Social Media and Business
Businesses must be careful when engaging with customers using social media. Such utterances amount to an advertisement. They are held to a different standard than just simply another tool to engage in customer relations.
Social media is no different than any other communication channel with the public. If someone posts something as a Tweet or on Facebook, it is treated no differently than if it were circulating a marketing brochure.
A recent case involved that well known brand, Seafolly swimwear. In that case, a designer accused Seafolly of copying her designs. She placed the photos of a number of her designs, next to the photos of a similar Seafolly products on her Facebook page and made a number of comments about Seafolly ‘ripping-off “ of her designs and the way she allegedly that occurred. She was sued by Seafolly for amongst other things misleading and deceptive conduct and lost. The designer was ordered to pay $25,000.00 plus costs to Seafolly.
This case highlights the problem of using social media to make comments a person would not ordinarily include in a media release, brochure or on a billboard. The designer regarded the comments as private comments to her friends, but it was not regarded as such by the Court. It demonstrates not only that you cannot engage in misleading or deceptive comment, but how some, comments will invite trouble if a business does not have the same structures and review process for social media that they do for traditional advertising. The speed of social media also does not assist, as it can lead to hasty decisions, in situations where the author would not have made that decision, if they had more time to consider their message.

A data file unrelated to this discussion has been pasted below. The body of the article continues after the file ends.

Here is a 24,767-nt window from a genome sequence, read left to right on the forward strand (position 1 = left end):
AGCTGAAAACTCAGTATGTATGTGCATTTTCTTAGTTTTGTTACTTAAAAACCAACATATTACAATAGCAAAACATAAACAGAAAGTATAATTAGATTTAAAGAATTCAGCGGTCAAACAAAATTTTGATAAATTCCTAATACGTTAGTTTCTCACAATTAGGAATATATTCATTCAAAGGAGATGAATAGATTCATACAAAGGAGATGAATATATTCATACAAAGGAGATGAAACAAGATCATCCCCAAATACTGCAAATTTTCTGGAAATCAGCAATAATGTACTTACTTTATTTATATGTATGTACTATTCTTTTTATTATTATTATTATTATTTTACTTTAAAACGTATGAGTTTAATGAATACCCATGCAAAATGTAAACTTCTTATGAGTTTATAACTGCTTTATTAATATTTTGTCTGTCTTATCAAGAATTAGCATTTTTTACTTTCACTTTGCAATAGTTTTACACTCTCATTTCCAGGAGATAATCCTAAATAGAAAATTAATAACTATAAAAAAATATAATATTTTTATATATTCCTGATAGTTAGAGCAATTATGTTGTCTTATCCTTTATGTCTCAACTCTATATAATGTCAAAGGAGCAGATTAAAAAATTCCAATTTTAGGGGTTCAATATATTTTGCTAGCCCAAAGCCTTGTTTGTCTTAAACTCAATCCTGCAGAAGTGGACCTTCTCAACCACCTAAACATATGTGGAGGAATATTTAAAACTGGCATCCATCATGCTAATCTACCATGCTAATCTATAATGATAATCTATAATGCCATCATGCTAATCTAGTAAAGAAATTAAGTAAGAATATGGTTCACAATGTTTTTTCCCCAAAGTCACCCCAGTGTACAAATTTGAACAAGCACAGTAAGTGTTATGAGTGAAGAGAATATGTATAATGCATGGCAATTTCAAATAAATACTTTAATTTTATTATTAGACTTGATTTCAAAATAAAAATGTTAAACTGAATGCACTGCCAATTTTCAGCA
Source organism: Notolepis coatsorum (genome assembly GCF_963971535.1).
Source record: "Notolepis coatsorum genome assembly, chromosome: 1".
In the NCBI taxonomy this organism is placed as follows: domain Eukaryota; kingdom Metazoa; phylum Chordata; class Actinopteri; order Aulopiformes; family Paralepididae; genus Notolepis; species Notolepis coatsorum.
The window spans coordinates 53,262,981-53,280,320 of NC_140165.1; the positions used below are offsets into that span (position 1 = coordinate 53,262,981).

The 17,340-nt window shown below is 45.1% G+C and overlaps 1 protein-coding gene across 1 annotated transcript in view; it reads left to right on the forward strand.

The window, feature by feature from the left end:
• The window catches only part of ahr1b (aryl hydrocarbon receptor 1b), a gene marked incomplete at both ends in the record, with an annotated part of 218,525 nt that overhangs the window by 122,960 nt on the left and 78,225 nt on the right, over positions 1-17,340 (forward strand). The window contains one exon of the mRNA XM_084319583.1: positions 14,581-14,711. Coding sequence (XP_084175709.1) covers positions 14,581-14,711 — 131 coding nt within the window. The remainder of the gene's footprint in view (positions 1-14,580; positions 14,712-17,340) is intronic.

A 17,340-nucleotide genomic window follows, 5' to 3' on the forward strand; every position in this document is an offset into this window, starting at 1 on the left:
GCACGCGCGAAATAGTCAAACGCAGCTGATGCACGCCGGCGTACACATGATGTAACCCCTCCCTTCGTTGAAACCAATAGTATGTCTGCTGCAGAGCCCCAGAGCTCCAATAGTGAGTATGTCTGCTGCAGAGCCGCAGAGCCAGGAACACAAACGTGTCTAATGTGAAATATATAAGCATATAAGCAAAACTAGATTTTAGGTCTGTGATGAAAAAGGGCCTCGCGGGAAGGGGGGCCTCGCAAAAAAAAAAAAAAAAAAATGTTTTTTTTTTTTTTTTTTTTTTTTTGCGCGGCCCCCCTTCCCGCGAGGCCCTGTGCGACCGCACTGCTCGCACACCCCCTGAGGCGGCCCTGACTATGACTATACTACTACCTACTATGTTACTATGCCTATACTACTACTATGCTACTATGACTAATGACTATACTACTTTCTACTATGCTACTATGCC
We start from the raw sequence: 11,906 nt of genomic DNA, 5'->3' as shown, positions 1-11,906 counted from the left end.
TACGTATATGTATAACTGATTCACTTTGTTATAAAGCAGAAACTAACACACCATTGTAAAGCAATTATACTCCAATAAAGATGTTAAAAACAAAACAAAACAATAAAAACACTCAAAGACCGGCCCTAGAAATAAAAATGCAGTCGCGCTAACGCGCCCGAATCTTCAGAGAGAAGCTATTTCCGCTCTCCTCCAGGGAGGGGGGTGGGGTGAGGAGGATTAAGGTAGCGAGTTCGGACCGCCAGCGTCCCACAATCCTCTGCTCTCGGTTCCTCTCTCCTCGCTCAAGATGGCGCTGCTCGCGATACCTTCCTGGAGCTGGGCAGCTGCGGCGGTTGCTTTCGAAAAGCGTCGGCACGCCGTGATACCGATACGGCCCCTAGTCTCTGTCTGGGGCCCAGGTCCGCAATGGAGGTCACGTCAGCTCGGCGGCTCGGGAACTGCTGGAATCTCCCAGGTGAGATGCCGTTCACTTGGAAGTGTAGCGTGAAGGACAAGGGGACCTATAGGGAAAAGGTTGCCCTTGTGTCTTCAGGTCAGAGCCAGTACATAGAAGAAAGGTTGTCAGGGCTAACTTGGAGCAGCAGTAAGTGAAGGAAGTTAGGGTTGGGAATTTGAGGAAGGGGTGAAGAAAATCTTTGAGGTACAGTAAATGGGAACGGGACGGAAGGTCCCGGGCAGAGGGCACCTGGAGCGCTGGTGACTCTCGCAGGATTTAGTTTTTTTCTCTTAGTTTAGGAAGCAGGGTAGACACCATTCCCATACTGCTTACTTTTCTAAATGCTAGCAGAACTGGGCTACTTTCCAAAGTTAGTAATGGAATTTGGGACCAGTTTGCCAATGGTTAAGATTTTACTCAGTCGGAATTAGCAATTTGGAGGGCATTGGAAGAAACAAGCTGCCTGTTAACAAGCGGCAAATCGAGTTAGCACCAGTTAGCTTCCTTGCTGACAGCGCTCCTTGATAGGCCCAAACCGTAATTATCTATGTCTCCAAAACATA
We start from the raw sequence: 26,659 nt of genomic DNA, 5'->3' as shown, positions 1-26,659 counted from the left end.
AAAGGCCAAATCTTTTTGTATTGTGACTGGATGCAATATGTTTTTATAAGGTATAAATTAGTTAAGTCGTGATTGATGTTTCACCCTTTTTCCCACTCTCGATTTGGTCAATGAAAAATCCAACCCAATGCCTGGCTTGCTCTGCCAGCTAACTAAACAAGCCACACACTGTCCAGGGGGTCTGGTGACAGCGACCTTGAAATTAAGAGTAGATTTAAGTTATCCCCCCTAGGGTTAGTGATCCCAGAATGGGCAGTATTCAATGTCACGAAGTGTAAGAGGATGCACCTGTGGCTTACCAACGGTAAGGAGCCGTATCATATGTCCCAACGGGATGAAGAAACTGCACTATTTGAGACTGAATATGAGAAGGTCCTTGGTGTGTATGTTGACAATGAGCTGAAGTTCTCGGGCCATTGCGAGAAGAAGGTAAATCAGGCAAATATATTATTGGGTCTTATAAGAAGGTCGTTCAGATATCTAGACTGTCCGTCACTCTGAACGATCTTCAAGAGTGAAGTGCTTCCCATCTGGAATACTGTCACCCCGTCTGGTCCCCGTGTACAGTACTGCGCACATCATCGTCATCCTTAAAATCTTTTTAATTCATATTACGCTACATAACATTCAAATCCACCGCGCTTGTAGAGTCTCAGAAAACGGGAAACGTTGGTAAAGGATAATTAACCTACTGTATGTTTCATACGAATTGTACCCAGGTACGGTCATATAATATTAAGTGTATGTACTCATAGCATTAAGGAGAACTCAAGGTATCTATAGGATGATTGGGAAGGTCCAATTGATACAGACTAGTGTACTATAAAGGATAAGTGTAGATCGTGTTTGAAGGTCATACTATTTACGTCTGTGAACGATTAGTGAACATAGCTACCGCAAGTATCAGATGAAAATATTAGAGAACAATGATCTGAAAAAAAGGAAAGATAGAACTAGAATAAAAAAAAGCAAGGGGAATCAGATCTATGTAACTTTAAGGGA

The Advertising Standards Board has also stated that Facebook pages and other social media channels are now advertising and not just comment. Therefore, any business in placing material on social media must comply with the advertising standards and codes. This means complying with rules that require the material to be true and correct, but ensuring that comment is not sexist, racist, or obscene.
As businesses grow, so do the risks associated with social media. Businesses must ensure that material is not released to the social media without proper process. The recent case of Whitehaven Coal Limited demonstrates the serious and extreme consequences that that can affect a business through social media. In that case, the shares in the company went down 6% when a false media release was posted, saying that the company had defaulted on its loans. Although the company released a statement that the initial release was a hoax and the company’s share price recovered, it caused damage to the reputation of the company, and to the shareholders who sold their shares due to the false media release.
Businesses must develop internal policies that educate its employees to make them aware of the powerful impact that social media may have on their employer’s business and be careful about flippant comments made to friends or others about their employer through social media. Staff should be trained to use their good judgment to avoid mistakes.
There should be processes to ensuring that there are opportunities to amend statements before they are sent in the event they breach advertising codes or are defamatory. Finally, businesses should monitor and moderate social media platforms to ensure that third party comments which could offend or breach legal obligations are deleted or amended.